French nationalist divisions contrast with leftist unity as Le Pen’s party slips to third place

Posters for rival nationalist candidates in Montpellier

The first round of elections to the National Assembly yesterday delivered a sharp setback to the ‘centrist’ President Emmanuel Macron and modest advances for Marine Le Pen’s Rassemblement National. This follows the presidential election two months ago when Macron defeated Le Pen, despite the latter achieving the best nationalist result in postwar European history.

Le Pen’s Rassemblement National finished in third place with 18.7% of the first round vote. This compares to 13.2% at the previous Assembly election in 2017 but is well down on her 23.2% in the presidential election’s first round two months ago.

A feature of this Assembly election is that the far-left leader Jean-Luc Mélenchon has managed to rally most French socialists and greens into a united slate. This leftist slate known as NUPES finished with 25.66% – less than 0.1% behind President Macron’s slate which polled 25.75%. (The newspaper Le Monde calculated the results slightly differently, showing the NUPES slate a fraction ahead of the President’s.)

It was a bad night for both the conservative Republicans and for Marine Le Pen’s nationalist rival Éric Zemmour.

The Republicans polled just 10.4%, even worse than polls had predicted: a historic defeat for the French centre-right which raises serious questions about its future viability.

An election leaflet distributed in Bedous, close to the French border with Spain, for Margaux Taillefer, one of the leaders of the Zemmour campaign’s youth wing ‘Generation Z’. The leaflet highlights Zemmour’s alliance with Marion Maréchal.

Meanwhile Zemmour’s party Reconquête which once seemed set to overtake the RN as the main party of French nationalism polled 4.2% – less than a quarter of the RN vote. The big losers from such a dismal result are not only Zemmour himself but also his ally Marion Maréchal (Marine Le Pen’s niece) who now has much work to do if she is to re-establish herself as the future leader of French nationalism. Another significant Reconquête defeat was in Maréchal’s Provençal region Vaucluse where Stanislas Rigault – 23-year-old president of Zemmour’s youth wing ‘Generation Z’ – was a distant fourth with only 10.5%.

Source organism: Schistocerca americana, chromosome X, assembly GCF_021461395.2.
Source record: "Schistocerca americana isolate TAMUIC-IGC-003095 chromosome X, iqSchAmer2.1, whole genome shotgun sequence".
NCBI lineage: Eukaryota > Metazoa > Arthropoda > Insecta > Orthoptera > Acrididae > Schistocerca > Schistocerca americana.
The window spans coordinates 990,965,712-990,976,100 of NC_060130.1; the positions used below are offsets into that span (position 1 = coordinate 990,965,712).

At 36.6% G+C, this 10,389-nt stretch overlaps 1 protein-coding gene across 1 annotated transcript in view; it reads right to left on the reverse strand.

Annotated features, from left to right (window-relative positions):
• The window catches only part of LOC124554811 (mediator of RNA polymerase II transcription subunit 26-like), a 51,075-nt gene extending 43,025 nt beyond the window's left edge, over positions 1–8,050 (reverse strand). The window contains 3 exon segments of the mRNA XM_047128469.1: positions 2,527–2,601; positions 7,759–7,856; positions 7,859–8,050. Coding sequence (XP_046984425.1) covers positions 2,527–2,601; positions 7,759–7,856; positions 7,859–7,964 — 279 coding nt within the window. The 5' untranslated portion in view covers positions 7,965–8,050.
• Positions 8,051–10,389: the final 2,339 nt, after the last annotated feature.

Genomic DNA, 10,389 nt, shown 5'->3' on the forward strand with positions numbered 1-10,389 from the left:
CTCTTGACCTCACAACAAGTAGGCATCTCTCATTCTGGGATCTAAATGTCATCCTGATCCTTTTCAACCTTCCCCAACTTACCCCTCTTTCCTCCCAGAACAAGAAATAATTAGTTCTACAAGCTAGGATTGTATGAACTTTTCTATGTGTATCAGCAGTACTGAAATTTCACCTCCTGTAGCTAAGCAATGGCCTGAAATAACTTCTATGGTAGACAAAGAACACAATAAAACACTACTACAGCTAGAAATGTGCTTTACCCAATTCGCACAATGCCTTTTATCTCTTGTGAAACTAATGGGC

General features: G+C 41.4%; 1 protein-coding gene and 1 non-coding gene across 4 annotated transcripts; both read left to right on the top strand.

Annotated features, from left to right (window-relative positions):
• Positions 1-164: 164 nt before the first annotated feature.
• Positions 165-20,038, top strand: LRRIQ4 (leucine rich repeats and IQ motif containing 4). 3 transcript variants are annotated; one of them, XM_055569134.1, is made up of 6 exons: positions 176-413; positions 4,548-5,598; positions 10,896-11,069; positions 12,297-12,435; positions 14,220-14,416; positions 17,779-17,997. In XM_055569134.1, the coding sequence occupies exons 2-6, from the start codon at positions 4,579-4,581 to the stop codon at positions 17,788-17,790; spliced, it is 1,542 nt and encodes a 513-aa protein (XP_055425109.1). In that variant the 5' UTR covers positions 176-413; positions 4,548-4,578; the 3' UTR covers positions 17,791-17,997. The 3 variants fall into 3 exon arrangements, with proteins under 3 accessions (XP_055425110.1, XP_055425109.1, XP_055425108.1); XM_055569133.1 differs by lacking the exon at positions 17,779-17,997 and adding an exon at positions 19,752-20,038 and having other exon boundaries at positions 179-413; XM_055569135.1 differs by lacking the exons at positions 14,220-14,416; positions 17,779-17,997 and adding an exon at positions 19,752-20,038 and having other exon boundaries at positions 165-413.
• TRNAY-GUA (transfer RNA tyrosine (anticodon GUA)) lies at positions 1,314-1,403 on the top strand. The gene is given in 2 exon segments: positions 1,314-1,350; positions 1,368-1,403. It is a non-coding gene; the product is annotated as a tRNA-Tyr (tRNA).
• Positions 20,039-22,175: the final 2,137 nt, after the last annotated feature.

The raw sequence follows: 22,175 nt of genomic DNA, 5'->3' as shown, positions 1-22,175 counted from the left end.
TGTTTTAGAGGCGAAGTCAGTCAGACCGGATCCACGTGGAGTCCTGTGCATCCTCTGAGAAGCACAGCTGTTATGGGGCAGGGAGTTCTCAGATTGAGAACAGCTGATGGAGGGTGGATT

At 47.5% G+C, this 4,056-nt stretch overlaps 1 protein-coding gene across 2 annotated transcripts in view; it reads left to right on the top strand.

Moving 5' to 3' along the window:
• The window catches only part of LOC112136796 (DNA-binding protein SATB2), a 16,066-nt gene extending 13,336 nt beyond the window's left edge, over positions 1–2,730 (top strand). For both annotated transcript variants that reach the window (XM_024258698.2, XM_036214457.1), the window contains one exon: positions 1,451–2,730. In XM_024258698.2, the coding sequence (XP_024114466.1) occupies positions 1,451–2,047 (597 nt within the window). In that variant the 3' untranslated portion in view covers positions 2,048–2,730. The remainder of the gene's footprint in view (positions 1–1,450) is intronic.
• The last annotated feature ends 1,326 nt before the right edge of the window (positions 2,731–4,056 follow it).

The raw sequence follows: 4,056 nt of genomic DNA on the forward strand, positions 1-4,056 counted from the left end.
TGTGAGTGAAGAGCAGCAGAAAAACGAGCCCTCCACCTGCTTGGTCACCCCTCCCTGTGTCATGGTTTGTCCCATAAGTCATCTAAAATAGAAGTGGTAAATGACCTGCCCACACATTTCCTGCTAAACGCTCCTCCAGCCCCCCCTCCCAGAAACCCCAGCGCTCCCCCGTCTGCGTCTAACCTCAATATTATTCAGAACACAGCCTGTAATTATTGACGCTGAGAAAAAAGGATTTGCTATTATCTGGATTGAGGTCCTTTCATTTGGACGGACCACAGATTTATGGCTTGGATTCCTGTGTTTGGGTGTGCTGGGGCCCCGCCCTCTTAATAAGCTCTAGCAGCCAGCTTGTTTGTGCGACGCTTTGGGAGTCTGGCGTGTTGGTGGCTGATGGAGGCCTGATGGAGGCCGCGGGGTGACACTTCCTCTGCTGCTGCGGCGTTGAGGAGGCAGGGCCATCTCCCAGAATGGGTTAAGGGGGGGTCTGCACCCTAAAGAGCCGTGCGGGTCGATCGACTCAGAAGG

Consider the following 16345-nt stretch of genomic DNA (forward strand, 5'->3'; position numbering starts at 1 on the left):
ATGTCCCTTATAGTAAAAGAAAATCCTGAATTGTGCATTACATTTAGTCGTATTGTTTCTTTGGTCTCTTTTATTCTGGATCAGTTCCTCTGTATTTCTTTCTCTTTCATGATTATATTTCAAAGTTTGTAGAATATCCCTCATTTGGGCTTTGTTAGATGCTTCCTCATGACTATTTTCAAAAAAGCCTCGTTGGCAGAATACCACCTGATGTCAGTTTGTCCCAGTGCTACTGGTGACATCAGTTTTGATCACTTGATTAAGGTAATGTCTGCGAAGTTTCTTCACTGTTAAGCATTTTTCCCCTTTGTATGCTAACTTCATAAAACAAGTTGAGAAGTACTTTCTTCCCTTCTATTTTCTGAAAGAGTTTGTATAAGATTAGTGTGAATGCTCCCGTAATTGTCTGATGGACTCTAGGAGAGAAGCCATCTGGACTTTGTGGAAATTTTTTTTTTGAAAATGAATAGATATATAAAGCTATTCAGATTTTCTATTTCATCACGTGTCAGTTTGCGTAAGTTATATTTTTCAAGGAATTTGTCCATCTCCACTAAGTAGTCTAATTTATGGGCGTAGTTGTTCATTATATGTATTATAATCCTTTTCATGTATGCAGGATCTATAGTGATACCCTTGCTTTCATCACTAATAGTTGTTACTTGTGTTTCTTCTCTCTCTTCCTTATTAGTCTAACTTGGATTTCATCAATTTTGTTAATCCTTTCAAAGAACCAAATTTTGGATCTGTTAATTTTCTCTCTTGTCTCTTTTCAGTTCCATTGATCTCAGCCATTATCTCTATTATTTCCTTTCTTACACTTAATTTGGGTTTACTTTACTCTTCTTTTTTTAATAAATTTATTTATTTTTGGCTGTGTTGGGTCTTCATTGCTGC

Maréchal was Rigault’s ‘substitute candidate’ – a French system designed to avoid National Assembly by-elections. If an Assembly members dies or quits to accept executive office, the substitute takes his place. To add insult to injury for Rigault and Maréchal, Le Pen’s candidate topped the poll and will go into next week’s second round against a pro-Macron candidate.

It seems that the Zemmour faction has recruited many of the best and brightest of young French nationalist activists, but has not convinced voters. A bad situation for the movement overall.

In his own constituency east of Toulon on the Mediterranean coast, Zemmour was knocked out in the first round after polling 23.2%, a shade behind Le Pen’s RN candidate on 24.7% and a pro-Macron candidate on 28.5%. It will be a bitter pill for Zemmour to swallow, but presumably he will endorse the Le Pen candidate in next week’s run-off, and frankly he no longer has much of a negotiating position. (Unsurprisingly the other seven Reconquête votes across Zemmour’s Var département were even worse, and all of the Var constituencies will face second round run-offs between RN and pro-government candidates.)

Another high-profile Reconquête candidate was Damien Rieu, founder of the anti-immigration youth group Generation Identity, standing in France’s most south-eastern constituency which runs from Nice to the Italian border. Rieu finished fifth with only 10.7%; his RN rival Alexandra Masson topped the poll and will go into another of the second round contests between Le Pen and Macron supporters which will be a feature of the Provence, Alpine and Côte d’Azur region next Sunday.